For those of my readers who have read about my recent travels to Sydney would no doubt have read my review of Din Tai Fung at the Star. Having been to the original store in Taipei, I can say as a matter of fact that one of their fortes is consistency. Across all their stores worldwide, the standard of food will only have very small deviations, but quality and quantity remain largely the same. That's why I went to their Emporium Store in Melbourne.
Being situated in the top floor of the complex, we headed there at 11.00am to ensure we could grab a table.
Being a sit down restaurant as opposed to a food court this time, we were soon presented with a regular menu and a specials menu.
Food was ordered via a tick sheet.
One of the things I really enjoy about Din Tai Fung is the quality of their tea. Today's brew was a fragrant jasmine green tea, which was strong and appetizing.
Being one of the earlier tables to arrive, our food came out very quickly. It was quite the spread.
The reason why I keep coming back to Din Tai Fung is without a doubt their Xiao Long Bao. With its thin skin - so thin that it's semi transparent so that you can literally see the hot meaty soup inside, and so elastic that you can easily pick it up without breaking or leaking, it is without a doubt the tastiest dumpling in the world. The fillings were tender, soft and well seasoned without being oily or overcooked. Needless to say I absolutely loved them.
The wantons came in a light chicken broth, which was nourishing and warming. The dumplings were cooked to just the right texture, without being so overdone as to break the skins. Compared to the more yellow skins that HongKongers like me are used to, they used a whiter skin, which didn't have as strong an egg taste, but this actually complimented the meat and vege filling more by bringing out those flavours instead.
We ordered the small sized hot and sour soup, but this turned out to be able to be more than enough for the two of us. The soup contained quite a number of things such as tofu strips, bamboo shoots and fungus. With chilli powder and shallots on top, we were hit hard with the strong flavours of the soup.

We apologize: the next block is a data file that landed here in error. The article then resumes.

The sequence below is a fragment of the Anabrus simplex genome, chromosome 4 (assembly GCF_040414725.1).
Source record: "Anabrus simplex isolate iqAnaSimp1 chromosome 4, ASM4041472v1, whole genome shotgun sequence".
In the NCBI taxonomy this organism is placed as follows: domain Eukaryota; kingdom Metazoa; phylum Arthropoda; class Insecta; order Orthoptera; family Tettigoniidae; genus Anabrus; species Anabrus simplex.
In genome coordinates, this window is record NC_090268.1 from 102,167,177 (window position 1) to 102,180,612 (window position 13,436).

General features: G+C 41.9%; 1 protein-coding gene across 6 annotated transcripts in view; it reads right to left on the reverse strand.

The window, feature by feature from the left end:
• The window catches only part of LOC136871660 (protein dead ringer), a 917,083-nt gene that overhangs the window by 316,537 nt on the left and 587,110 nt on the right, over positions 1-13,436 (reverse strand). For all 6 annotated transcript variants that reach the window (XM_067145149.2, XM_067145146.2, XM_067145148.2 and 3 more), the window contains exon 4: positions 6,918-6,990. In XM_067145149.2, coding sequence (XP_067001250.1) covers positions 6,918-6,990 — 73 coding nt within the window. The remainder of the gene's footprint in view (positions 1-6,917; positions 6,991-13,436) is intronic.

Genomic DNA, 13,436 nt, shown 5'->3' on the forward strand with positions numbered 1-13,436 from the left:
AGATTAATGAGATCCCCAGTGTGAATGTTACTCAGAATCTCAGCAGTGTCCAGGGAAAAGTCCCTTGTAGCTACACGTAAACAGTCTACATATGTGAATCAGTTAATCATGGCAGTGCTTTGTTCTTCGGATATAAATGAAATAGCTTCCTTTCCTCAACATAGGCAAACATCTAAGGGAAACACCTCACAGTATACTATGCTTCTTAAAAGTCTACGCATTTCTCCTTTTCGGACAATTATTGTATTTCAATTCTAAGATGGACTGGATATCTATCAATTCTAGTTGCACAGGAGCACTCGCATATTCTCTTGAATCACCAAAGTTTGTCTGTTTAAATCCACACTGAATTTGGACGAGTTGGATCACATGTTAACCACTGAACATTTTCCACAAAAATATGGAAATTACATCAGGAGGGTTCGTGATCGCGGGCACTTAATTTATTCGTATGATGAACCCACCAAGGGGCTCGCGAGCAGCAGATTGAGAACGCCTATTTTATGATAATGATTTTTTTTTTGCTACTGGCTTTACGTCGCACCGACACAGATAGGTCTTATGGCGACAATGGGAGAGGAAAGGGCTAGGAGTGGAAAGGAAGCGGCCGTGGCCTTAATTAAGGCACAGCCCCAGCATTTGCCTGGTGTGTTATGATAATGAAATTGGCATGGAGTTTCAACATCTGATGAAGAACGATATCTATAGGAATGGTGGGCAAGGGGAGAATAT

Wanting to try something off the special menu, we opted for the truffle oil beef fried rice (because everything is better with truffle oil). Upon presentation of the dish, we were slightly surprised with the obvious canyon in the middle of the (previously) bowl shaped rice. However, given that a good friend rice is judged upon its ability to have every granule separate from the others (i.e. not lumped together), it definitely met this condition, which explained the crack. The truffle oil was very fragrant, but didn't overpower the dish, whilst the beef was not overdone.
We also decided to share a classical favourite of ours, being the chicken fillet noodles. The chicken fillet, whilst not as large as Hot Star, was still considerably larger and more generous than other Taiwanese restaurants. The potato starch batter was not too thick, but very very crispy. The noodles were again arranged in a manner very soothing to my OCD, and had been cooked to a perfect texture and served in the same chicken broth as the wantons.
After finishing off the meal, we were greeted at the counter by the adorable DTF mascots. It's too bad that they don't have their souvenir stores in the Melbourne shop like Taipei. Then again, I can only hope that they decide to come to Brisbane soon.